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Self-guided improvement / From Wikipedia, the free encyclopedia

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Self-help or self-improvement is a self-directed improvement of oneself[1]—economically, physically, intellectually, or emotionally—often with a substantial psychological basis.

A self-help group from Maharashtra making a demonstration at a National Rural Livelihood Mission seminar held at Chandrapur

When engaged in self-help, people often use publicly available information, or support groups—on the Internet as well as in person—in which people in similar situations work together.[1] From early examples in pro se legal practice[2] and home-spun advice, the connotations of the word have spread and often apply particularly to education, business, exercise, psychology, and psychotherapy, as commonly distributed through the popular genre of self-help books. According to the APA Dictionary of Psychology, potential benefits of self-help groups that professionals may not be able to provide include friendship, emotional support, experiential knowledge, identity, meaningful roles, and a sense of belonging.[1]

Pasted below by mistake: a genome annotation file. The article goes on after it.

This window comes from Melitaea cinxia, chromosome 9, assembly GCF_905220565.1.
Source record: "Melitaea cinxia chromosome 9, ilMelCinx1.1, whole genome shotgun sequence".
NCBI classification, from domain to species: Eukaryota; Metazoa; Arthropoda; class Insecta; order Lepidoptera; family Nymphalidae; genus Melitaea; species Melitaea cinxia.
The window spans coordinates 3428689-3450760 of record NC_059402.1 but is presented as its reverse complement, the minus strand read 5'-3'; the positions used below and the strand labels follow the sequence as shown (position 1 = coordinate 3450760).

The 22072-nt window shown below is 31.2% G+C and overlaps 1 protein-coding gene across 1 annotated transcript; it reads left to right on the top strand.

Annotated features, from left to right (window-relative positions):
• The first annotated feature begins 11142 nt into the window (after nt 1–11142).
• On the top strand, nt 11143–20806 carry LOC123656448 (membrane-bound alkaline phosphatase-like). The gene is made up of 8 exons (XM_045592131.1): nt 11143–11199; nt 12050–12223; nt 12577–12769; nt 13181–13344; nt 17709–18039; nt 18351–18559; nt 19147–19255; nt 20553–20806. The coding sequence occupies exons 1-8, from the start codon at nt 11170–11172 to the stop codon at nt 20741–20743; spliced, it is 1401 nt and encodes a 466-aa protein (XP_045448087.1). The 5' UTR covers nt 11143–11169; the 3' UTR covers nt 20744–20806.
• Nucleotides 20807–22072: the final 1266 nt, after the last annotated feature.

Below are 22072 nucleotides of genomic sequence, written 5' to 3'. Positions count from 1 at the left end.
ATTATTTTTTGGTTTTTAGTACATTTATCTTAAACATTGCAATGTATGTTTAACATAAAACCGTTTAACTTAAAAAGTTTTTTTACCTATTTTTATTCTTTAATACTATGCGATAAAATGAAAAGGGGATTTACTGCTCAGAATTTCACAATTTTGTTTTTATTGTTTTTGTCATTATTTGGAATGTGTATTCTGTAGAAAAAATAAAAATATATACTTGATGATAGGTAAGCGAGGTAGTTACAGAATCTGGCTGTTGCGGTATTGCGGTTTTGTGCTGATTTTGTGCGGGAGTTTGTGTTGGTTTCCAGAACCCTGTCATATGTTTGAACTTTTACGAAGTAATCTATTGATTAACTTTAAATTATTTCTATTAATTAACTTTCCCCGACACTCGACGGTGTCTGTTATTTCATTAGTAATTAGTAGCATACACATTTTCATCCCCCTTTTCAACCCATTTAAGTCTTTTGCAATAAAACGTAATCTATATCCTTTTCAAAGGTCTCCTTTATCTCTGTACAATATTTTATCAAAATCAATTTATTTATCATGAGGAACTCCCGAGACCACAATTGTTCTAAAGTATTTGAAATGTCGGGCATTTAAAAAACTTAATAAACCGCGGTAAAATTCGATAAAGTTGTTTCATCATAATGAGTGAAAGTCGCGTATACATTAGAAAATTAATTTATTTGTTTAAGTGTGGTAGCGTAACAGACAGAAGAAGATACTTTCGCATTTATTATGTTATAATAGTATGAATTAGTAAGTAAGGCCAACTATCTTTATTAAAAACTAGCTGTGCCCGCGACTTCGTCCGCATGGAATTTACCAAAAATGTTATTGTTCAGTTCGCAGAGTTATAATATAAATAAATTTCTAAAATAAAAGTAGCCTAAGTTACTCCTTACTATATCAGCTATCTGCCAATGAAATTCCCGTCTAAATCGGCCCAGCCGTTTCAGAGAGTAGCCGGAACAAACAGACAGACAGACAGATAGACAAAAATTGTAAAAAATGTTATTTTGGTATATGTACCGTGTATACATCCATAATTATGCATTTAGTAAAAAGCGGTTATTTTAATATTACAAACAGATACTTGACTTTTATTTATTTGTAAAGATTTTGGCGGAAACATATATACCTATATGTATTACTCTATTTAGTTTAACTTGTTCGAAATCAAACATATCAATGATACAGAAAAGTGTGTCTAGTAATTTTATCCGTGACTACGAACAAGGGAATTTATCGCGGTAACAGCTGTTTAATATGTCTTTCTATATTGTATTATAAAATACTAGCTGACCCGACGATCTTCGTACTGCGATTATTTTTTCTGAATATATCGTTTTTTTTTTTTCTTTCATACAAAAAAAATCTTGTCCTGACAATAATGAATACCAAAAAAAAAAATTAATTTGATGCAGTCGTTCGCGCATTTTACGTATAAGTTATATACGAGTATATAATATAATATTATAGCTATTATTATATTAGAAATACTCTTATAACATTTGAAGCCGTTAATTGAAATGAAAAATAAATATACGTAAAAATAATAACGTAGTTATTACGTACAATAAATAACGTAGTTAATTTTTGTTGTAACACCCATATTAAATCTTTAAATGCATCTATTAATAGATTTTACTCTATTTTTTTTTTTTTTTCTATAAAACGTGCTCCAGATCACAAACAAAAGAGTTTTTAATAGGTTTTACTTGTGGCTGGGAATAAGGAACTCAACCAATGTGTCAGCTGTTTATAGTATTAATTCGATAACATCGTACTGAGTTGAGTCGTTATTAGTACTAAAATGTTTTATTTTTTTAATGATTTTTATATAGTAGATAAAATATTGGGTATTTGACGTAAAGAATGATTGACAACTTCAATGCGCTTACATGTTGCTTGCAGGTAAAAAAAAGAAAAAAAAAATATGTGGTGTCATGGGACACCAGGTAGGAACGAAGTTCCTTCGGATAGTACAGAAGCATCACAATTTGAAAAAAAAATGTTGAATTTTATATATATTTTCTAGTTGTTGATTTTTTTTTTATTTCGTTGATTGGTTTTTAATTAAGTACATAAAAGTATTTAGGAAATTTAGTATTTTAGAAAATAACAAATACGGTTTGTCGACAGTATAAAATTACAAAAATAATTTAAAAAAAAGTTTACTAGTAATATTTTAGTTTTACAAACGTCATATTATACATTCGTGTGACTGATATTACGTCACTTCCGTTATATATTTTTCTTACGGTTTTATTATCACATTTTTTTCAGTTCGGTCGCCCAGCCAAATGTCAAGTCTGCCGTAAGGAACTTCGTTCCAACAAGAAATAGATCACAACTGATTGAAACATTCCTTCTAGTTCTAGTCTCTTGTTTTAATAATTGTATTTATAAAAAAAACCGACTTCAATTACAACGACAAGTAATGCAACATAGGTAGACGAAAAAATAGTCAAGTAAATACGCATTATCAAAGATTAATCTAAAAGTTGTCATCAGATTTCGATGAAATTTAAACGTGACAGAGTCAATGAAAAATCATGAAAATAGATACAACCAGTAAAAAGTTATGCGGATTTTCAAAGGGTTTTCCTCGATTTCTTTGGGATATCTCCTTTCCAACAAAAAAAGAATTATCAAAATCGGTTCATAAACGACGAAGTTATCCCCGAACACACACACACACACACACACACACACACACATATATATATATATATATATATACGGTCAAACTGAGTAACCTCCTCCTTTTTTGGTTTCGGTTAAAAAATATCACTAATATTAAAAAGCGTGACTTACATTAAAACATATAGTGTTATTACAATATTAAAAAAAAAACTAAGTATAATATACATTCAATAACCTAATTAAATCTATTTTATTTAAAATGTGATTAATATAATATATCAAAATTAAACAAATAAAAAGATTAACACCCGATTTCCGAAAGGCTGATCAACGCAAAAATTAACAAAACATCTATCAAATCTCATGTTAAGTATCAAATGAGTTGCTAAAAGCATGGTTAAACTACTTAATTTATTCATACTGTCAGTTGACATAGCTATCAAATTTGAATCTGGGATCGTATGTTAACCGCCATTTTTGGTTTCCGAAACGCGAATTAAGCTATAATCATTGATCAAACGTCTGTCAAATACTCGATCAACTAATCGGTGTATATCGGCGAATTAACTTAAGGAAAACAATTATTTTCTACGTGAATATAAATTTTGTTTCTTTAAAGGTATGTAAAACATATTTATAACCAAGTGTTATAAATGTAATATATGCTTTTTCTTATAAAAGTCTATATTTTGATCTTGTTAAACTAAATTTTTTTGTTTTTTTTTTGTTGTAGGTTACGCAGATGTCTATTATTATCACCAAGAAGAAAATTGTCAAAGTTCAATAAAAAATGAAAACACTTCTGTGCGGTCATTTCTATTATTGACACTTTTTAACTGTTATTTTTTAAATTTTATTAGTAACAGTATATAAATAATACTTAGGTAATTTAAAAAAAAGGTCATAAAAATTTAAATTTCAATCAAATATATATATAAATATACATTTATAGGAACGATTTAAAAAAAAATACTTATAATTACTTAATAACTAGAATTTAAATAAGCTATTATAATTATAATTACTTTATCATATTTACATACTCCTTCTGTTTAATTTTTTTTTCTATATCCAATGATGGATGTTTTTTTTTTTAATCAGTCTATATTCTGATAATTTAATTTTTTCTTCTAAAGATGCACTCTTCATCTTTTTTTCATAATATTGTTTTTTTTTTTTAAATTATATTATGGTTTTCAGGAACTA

Many different self-help group programs exist, each with its own focus, techniques, associated beliefs, proponents, and in some cases leaders. Concepts and terms originating in self-help culture and Twelve-Step culture, such as recovery, dysfunctional families, and codependency have become integrated into mainstream language.[3]:188

Self-help groups associated with health conditions may consist of patients and caregivers. As well as featuring long-time members sharing experiences, these health groups can become support groups and clearinghouses for educational material. Those who help themselves by learning and identifying health problems can be said to exemplify self-help, while self-help groups can be seen more as peer-to-peer or mutual-support groups.